I don't claim it's peculiar. As I stated it occurs in the Pali scriptures as well, but it is not as prominent there as in Śūnyatāvāda, the name speaks for itself. Pizza is also not peculiar to Italy, since you get Pizza in half of the world or more. Still, the concepts do have some immediate connection, don't they? I don't know your list, but if you are asking for something more specific, then consider specifiying your question. –  zwiebel Jul 3 at 21:41
    
I was wrong to say that 16 aspects are common teaching, it seems, while such named list is present in Theravada (in Visuddhimagga), its content are quite different, and lacks 'sunnata'. –  catpnosis Jul 6 at 13:41

1. What is the difference between them?

As far as I know, there is no difference. The world is said to be empty of self and what belongs to self.

Then the Venerable Ānanda approached the Blessed One … and said to him: “Venerable sir, it is said, ‘Empty is the world, empty is the world.’ In what way, venerable sir, is it said, ‘Empty is the world’?”

“It is, Ānanda, because it is empty of self and of what belongs to self that it is said, ‘Empty is the world.’ And what is empty of self and of what belongs to self? The eye, Ānanda, is empty of self and of what belongs to self. Forms are empty of self and of what belongs to self. Eye-consciousness is empty of self and of what belongs to self. Eye-contact is empty of self and of what belongs to self…. Whatever feeling arises with mind-contact as condition—whether pleasant or painful or neither-painful-nor-pleasant—that too is empty of self and of what belongs to self.

“It is, Ānanda, because it is empty of self and of what belongs to self that it is said, ‘Empty is the world.’”
-SN 35.85, World Emptiness (Suñña­ta­loka­-sutta)


Mogharaja: Twice now, O Sakyan, I've asked you, but you, O One with Eyes, haven't answered me. "When asked the third time, the divine seer answers": so I have heard. This world, the next world, the Brahma world with its devas: I don't know how they're viewed by the glorious Gotama. So to the one who has seen to the far extreme, I've come with a question: One who regards the world in what way isn't seen by Death's King?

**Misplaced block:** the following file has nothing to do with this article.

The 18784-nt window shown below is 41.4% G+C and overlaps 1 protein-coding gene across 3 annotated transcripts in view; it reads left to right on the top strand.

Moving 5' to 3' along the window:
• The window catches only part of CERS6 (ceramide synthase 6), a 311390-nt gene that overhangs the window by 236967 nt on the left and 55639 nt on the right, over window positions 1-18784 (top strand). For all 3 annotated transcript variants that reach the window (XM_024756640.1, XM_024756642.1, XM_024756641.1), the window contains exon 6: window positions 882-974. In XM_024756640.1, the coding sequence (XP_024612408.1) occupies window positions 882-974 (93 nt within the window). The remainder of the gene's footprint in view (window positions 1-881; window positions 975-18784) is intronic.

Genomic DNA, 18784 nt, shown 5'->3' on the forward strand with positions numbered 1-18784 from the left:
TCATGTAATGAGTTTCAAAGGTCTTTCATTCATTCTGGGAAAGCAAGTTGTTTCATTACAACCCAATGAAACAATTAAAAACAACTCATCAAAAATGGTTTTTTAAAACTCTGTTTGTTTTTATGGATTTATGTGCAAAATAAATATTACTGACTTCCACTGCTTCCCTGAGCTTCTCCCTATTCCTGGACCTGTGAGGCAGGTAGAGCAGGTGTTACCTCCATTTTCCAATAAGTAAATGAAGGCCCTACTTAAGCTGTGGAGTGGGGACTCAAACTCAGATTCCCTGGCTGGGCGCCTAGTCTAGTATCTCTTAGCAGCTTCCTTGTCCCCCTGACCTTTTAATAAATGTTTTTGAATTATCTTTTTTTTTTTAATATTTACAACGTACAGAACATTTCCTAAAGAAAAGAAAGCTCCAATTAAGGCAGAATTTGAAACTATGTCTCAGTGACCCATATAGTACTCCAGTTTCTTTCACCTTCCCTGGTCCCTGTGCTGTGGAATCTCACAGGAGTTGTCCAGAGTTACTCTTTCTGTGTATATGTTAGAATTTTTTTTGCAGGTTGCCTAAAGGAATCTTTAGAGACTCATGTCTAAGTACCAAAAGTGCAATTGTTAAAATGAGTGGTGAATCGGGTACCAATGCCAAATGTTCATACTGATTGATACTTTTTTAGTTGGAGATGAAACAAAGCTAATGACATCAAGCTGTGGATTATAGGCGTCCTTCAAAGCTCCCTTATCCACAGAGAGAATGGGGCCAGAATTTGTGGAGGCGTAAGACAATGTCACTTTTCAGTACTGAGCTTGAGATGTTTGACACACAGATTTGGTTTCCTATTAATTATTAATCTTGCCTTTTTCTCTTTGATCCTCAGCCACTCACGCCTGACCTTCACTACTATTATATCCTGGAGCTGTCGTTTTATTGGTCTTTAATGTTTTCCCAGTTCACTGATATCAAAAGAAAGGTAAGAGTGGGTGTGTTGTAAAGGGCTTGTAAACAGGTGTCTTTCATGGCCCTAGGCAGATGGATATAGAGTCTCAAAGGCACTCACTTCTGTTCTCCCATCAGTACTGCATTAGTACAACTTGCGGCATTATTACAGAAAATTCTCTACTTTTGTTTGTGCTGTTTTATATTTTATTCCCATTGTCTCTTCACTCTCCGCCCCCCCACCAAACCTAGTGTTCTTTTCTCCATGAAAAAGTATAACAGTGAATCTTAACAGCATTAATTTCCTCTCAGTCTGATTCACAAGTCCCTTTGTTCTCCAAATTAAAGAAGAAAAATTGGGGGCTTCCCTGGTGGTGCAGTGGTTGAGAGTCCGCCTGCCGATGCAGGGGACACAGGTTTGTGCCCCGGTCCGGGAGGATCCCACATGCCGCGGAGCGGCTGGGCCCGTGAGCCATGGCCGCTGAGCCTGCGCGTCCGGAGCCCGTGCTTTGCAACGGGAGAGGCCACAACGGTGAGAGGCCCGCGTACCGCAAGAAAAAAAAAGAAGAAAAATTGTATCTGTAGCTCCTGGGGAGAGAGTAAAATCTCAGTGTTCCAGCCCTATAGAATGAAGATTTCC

The Buddha: Always mindful, Mogharaja, regard the world as empty, having removed any view in terms of self. This way one is above and beyond death. One who regards the world in this way isn't seen by Death's King.
-Sn 5.15, Mogharaja's Question (Mogharāja-māṇava-pucchā)

This is not the only meaning of emptiness in the early texts though.

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Unrul3r, could you add some more of your own commentary to this. It's pretty much a copy-paste and answers are usually better if there's more of the answerer in them than quotes (see this discussion). For example, is there significance in the distinction being made between "empty of self" and "what belongs to self" in your first quote. Also, notice the "but you ... haven't answered me" in your second quote. Even back then it was obvious a subtle question. Can you elucidate? –  tkp Jul 3 at 18:28
    
@Tommy Why add my own to what is already perfect? This seemed a simple question with a straightforward answer which didn't need commentary. There are too many commentaries already which only obscure the teachings. So, whenever I can, I let the texts speak for themselves without speculating. And this "copy-paste" took work, it's not just copy-paste from google. These past few years I've been indexing suttas by themes to make their understanding easier & answering questions more accurately. I give answers with consideration. If you insist, I can speculate about those two points you mention. :) –  Unrul3r Jul 3 at 19:10